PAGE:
Planting Vegetables Over a Septic Leach Field

Can I plant a vegetable garden on my septic tank leach field?” – Eric

The septic tank leach field is a tempting spot for a vegetable garden – it’s large, flat, and usually sunny. However, it is generally not recommended to plant vegetables in this area, for several reasons:

There is a risk of contamination:

  • As septic tank effluent drains out into the lines, it is filtered slowly through the soil, and beneficial soil microbes digest harmful bacteria and viruses. That means that near the lines, there is some amount of contamination, and the extent depends on the type of soil, the rate of absorption, and the quality of the system. While septic systems are designed to prevent disease-causing soil contamination, there’s no easy way to know if your system is functioning properly.
  • In addition to bacteria, think about all the household chemicals that go down your drains every day. In general, plants help the environment by absorbing and processing chemicals – which could end up in your vegetables.
  • Root crops are more easily contaminated, and their roots can interfere with the drain lines.
  • Leafy vegetables can be contaminated by water splashing up from the soil surface.
  • Taller or fruiting plants (such as tomatoes, cucumbers) are less likely to be contaminated – problem is, there’s no way to tell what kinds of (or how much) bacteria is on them.
  • If you have a water-softener system, it will discharge brine (salt) into the system, which will harm salt-sensitive vegetables such as peppers and beans.

Also, the proper functioning of your septic system can be harmed by:

  • Raised beds that interfere with the evaporation of moisture.
  • Tilling, digging, and foot traffic, which can damage the septic lines.
  • Irrigation, which upsets the careful process of filtering and evaporation.

Instead of vegetables, plant your septic leach field with shallow-rooted, drought-tolerant ornamental plants, grasses, or ground covers. For more information, and plant suggestions check out:



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12 Comments on “Planting Vegetables Over a Septic Leach Field”

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  • Official Comment:

    Thomas Boni Says:
    January 9th, 2019 at 11:34 am

    Hi, Shannon,
    Contamination may not be a concern since these pumpkins are not intended for consumption, but it’s also important to consider your drain pipes, which can clog easily.
    Here’s more information about that:
    Good luck!

  • Shannon Morrison Says:
    January 8th, 2019 at 6:34 am

    I was thinking about doing a 20×20 carving pumpkin patch over the septic leach field. Would this be safe as it is not intended for consumption?

  • rhubarb Says:
    November 3rd, 2018 at 4:02 am

    are rhubarb roots to deep to plant over drainfield?

  • Ed Fox Says:
    April 18th, 2017 at 1:52 pm

    I was going to put raised beds 10 inches above septic bed 12 ft by 6 ft ( 2 beds ) If I put that black cloth down so roots don’t go any further will the beds harm septic system??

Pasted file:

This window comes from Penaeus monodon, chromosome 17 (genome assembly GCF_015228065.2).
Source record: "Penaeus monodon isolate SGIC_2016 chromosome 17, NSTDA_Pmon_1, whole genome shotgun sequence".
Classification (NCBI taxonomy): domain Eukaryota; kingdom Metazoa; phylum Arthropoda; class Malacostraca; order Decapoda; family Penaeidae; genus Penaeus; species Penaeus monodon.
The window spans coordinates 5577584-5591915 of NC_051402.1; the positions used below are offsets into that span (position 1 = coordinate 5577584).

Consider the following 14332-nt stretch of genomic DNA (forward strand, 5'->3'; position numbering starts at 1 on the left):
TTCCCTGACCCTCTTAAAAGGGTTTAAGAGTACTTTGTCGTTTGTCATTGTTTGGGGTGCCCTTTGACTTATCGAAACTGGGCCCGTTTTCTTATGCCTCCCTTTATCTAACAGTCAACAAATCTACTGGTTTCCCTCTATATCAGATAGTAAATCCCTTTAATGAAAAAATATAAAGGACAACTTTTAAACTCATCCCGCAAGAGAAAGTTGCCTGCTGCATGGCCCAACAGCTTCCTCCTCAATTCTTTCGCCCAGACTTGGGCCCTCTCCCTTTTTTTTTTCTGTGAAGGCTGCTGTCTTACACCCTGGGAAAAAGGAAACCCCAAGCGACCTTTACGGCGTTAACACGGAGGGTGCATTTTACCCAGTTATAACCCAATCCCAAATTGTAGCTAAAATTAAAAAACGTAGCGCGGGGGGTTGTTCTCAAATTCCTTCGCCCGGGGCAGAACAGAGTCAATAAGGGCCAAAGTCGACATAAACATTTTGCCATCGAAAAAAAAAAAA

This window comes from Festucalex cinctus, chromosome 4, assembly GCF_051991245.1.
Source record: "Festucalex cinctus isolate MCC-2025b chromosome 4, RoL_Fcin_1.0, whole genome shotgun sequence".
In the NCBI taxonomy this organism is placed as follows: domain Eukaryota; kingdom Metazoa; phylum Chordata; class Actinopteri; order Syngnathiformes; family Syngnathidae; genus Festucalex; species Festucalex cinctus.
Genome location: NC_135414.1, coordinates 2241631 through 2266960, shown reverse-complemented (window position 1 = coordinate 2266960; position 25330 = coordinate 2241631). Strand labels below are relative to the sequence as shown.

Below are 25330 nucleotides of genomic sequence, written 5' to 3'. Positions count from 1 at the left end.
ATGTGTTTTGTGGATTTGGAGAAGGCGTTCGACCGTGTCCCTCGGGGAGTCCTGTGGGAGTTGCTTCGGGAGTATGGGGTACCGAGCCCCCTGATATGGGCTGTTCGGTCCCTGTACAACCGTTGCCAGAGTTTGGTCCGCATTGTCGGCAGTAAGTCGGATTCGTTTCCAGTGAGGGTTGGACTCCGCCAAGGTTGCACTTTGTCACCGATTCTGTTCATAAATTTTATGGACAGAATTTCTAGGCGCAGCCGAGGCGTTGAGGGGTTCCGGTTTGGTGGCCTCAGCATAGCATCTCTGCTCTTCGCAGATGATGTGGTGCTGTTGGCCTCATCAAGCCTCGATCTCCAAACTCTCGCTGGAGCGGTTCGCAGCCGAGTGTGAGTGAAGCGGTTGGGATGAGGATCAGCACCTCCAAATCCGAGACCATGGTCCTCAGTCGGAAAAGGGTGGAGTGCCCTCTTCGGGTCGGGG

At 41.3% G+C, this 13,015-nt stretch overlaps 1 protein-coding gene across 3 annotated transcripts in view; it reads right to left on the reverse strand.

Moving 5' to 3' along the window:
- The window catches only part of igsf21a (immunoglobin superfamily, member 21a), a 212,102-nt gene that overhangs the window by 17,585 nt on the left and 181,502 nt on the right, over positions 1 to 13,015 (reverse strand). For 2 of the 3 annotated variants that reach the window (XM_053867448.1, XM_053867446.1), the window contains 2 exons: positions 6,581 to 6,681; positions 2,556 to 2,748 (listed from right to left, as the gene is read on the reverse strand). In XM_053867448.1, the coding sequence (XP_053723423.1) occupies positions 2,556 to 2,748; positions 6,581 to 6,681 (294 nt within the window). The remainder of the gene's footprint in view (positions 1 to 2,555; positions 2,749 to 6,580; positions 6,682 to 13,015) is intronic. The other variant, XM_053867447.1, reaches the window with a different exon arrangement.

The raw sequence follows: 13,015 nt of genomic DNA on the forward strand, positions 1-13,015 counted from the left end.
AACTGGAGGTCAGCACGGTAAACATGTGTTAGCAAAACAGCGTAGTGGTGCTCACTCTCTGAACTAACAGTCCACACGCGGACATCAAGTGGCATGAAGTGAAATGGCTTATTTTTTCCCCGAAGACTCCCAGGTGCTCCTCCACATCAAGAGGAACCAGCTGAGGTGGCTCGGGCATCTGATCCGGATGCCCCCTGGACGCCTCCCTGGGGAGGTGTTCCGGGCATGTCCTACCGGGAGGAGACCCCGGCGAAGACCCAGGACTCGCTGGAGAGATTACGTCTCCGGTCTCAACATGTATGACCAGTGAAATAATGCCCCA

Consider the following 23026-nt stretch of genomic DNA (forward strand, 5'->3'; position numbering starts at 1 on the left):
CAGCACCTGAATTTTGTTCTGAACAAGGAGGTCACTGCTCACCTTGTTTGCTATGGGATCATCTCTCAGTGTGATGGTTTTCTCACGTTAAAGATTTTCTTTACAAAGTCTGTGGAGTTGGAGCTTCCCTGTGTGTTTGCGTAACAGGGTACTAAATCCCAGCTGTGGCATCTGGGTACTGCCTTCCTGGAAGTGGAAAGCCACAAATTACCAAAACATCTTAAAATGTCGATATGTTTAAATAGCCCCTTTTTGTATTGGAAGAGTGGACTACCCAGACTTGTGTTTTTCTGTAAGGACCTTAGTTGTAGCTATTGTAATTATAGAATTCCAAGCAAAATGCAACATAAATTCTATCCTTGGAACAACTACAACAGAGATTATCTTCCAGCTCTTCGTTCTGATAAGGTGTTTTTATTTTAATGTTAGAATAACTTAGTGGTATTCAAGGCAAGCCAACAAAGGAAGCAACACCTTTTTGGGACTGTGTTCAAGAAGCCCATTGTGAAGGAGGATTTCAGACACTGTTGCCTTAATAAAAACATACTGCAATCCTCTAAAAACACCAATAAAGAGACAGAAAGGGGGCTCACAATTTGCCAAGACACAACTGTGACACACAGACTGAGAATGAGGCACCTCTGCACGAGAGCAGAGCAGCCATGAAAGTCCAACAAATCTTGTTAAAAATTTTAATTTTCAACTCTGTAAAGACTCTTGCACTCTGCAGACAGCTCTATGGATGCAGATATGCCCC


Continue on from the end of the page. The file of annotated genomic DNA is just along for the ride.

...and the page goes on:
• mark Says:
    July 1st, 2016 at 4:12 pm

    my lines are 30″ in the ground and I have a wonderful garden year in and year out.

  • David McArdle Says:
    May 20th, 2016 at 12:44 am

    I see a lot of information about planting on or near leach fields. How long after a leach field is done being used can I plant vegetables safely? Does the leach field have to be dug up? Thanks.

  • Donna Underwood Owens Says:
    May 20th, 2015 at 10:24 pm

    My husband has been digging up tree roots along the edge of our septic mound. He was going to put it out in the pasture where new born kids will be. Is this dangerous to the goats, land, and wildlife?

  • darren Says:
    May 27th, 2014 at 11:02 pm

    I have one of these $25,000 alternative engineered septic systems where the leach fields are only 12 inches down. Supposedly the water comes out clear. Do you think it is safe to grow vegetables in this shallow dirt?

  • Jeff Says:
    August 12th, 2013 at 8:23 am

    I have a 20 by 50 foot garden which is sitting over a septic drain field…I added 6 inches of black dirt and get amazing vegetables…..I have never once had an issue….
    The drain tubes are 30 inches down and my only worry would be the roots of some plants…..but as far as contamination…never…..plant on…!

  • yoshi Says:
    August 31st, 2012 at 9:59 am

    I have planted a garden on my mound system for years I also added at least a 6′ layer of organic dirt from an dairy and cattle farm nearby. I have never had any problems and harvest huge amounts of vegetables…if you do not use harmful chems in your house hold they will not be in you septic system and not contaminating your food. the garder covers the entire system top sides and below.

  • Rose Forsythe Says:
    April 4th, 2012 at 11:25 am

    I am wondering how close to a mound septic system I can plant my vegetable garden, and still be safe from harmful contaminants. Would 10 feet from the base of the mound be sufficient distance?

  • Septic Tanks Says:
    June 13th, 2010 at 10:19 pm

    I have cucumbers planted close to my drain field but not over it. And the slope is such that surface water over the drain field would run away from the plants. So I am not too worried about them. But absolutely its not a good idea to plant veggies over the septic tank drain field.

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Planting Vegetables Over a Septic Leach Field